The History of Bourbon Whiskey

The History of Bourbon Whiskey

The History of Bourbon Whiskey

The Resourceful Pioneers of the U.S.A.

The American beverage better than all others is Bourbon whiskey. First produced in 1780 by pioneers who had settled in Kentucky, Tennessee and Pennsylvania, especially in the valleys of the Cumberland and Appalachian Mountains, bourbon is a marvelous example of the passions and ingenuity of 18th century Americans, the goal of not a few being to produce whiskey that would be similar to that of Scotland. When the rye crop failed, however, the settlers fell back on the oldest American staple, corn. They discovered that the combination of local water, much of which came from limestone springs, and corn mash would produce a whiskey very well suited to the palates of those in their new nation.

So popular did bourbon whiskey become that in 1791, when George Washington declared a tax on its production, several thousand whiskey makers took up arms against the government. After quite a few tax collectors were tarred and feathered and a few even lynched, the government sent in armed troops. The "Whiskey Rebellion" failed but that did not stop innovative Kentuckians and others from taking their more or less portable stills to the woods, there to begin producing the "moonshine" whiskey that can still be found in rural regions along the Appalachian Trail and the Cumberland Gap. A few, realizing that Americans so loved their whiskey that they would pay the required taxes, set up legal distilleries for their corn-based whiskey. Because the first of those distilleries were located in Bourbon County, their whiskey had no trouble finding a name.

How is Bourbon Made?

By law, bourbon whiskey must contain at least 51% of corn. After cleaning, the corn is coarsely ground before being mashed and then mixed with limestone water and rye. If the whiskey is made by the sweet-mash method, that mixture is blended with barley and malt and, as in making beer, is then stirred, heated and cooled. Fresh yeast is added and the mixture is fermented in open-topped vats before being distilled into whiskey. In the more popular sour-mash method, the mash is blended with slightly sour boiling hot leftovers from an earlier distillation. By whatever method, the whiskey is then aged in wood barrels until it has attained the required levels of smoothness and complexity.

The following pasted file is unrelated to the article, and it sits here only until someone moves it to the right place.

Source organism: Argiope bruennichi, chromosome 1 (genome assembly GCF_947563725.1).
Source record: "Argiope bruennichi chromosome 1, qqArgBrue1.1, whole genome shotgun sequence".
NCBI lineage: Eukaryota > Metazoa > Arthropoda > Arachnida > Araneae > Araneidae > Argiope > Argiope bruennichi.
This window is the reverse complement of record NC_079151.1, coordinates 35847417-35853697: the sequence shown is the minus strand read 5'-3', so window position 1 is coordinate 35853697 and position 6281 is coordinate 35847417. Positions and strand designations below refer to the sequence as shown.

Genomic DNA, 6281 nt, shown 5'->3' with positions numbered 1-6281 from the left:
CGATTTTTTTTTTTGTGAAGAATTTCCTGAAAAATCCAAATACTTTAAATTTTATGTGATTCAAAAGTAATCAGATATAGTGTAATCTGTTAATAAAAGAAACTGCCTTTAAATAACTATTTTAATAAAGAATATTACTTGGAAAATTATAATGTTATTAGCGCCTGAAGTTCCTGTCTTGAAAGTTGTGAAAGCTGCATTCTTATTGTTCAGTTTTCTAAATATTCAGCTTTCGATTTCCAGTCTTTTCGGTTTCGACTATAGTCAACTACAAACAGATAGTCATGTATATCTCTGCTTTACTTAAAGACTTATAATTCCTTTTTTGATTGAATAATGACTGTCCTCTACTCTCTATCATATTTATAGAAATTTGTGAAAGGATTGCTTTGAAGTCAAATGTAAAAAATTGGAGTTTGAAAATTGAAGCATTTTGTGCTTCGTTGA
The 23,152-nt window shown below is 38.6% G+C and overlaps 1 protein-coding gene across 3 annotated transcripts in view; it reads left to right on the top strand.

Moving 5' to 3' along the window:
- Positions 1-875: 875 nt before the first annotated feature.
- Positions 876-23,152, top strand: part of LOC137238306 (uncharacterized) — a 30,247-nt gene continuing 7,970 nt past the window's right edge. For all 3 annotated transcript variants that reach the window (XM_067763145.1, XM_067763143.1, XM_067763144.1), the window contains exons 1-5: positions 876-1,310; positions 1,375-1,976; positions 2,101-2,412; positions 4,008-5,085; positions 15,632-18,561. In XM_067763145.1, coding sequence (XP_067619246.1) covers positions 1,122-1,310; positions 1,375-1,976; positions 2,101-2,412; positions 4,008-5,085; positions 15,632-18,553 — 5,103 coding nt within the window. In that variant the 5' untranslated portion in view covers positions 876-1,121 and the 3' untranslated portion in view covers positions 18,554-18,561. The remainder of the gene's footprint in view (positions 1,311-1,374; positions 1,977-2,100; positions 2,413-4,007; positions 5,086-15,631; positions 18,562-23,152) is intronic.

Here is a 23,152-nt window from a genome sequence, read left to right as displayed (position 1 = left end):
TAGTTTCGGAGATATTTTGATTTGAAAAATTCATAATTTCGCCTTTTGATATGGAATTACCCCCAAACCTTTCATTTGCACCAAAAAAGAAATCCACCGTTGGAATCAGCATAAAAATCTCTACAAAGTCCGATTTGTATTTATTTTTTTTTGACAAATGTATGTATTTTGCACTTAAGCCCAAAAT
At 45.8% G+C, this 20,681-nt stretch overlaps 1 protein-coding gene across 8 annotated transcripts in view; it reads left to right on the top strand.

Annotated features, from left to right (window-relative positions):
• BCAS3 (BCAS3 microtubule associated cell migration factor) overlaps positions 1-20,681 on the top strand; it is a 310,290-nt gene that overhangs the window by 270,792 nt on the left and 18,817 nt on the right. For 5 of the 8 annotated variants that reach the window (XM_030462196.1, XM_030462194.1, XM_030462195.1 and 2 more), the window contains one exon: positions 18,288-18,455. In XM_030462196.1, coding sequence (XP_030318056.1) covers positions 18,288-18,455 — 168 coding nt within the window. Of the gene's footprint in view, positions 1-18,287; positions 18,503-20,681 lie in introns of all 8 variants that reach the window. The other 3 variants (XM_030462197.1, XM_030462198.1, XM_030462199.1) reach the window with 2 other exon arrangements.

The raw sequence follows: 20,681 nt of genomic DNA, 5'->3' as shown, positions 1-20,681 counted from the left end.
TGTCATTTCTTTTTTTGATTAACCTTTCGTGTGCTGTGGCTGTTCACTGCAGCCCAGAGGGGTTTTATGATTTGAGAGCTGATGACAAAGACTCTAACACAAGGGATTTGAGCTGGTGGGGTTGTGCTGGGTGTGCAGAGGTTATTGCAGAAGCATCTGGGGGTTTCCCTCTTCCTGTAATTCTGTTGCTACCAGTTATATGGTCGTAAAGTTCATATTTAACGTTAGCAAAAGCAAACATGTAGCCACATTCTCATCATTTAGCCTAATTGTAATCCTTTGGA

Bourbon whiskey has never fallen out of vogue in the United States and starting about a few decades ago began to attain an increasingly high level of acceptance in Europe and the Far East. Although bourbon has been available locally for many years, until recently it was a drink whose popularity was limited largely to an older, better established population, many of whom had immigrated from the so-called Anglo Saxon nations. All of a sudden, however, along with single malt Scotch and Irish whiskeys, bourbon has become one of the frequently requested choices of the younger crowd.

Some Americans, mostly country folk or blue collar workers, have acquired the habit of tossing down a shot glass of bourbon and following that with a beer. Others make a cocktail by mixing their bourbon with Coke. We consider the beverage most pleasurable when drunk neat, on the rocks or, if one chooses, with the addition of small parts of water of soda. The following are our reviews of the most popular bourbon whiskeys.

Bourbon Reviews

Makers Mark: As deep and complex in flavor as it is in aroma, this smooth, rich bourbon is one of the very best. Score 91.

Wild Turkey: With its 50+% alcohol content, this is one of the most potent examples of Bourbon Whiskey. Aged in wood casks for 12 years, this full bodied whiskey has lovely flavors and aromas of violets, vanilla, smoke and juniper berries. Score 91+.

Jim Beam, Black Label: After 8 years of aging in wood casks this highly aromatic, remarkably smooth, deep blonde whiskey has lots of spices and even an attractive nutty flavor in its flavor. Score 90.

Jim Beam, Choice 8, Green Label: Aged for five years in wood casks this pale golden whiskey is lighter in body but no less full of flavor than a fine single-malt Scotch whiskey. Score 90.

Evan Williams: Deep brown in color, with remarkably smoky overtones and full bodied, this is a smooth, clean Bourbon, with unalloyed flavors and aromas. Score 89.

Jim Beam: Clean, well balanced and with flavors of honey, spices and oak, this has justifiably been the most widely accepted of all bourbon whiskeys. Score 88.

4 Roses: With just enough of a bite to make it enormously popular in the southern states of the U.S.A., this darker, intentionally more coarse whiskey, has lovely flavors and aromas of violets, vanilla and juniper berries. Although a bit coarse to drink neat, this bourbon is ideal for making cocktails. Score 86.

Heaven Hill: Surprisingly light in color. If the truth be told, this somewhat coarse whiskey reminded me not so much of sophisticated Southerners sipping bourbon on their lawns but of moonshiners drinking from the jug. Acceptable primarily as a mixer in cocktails. Score 84.

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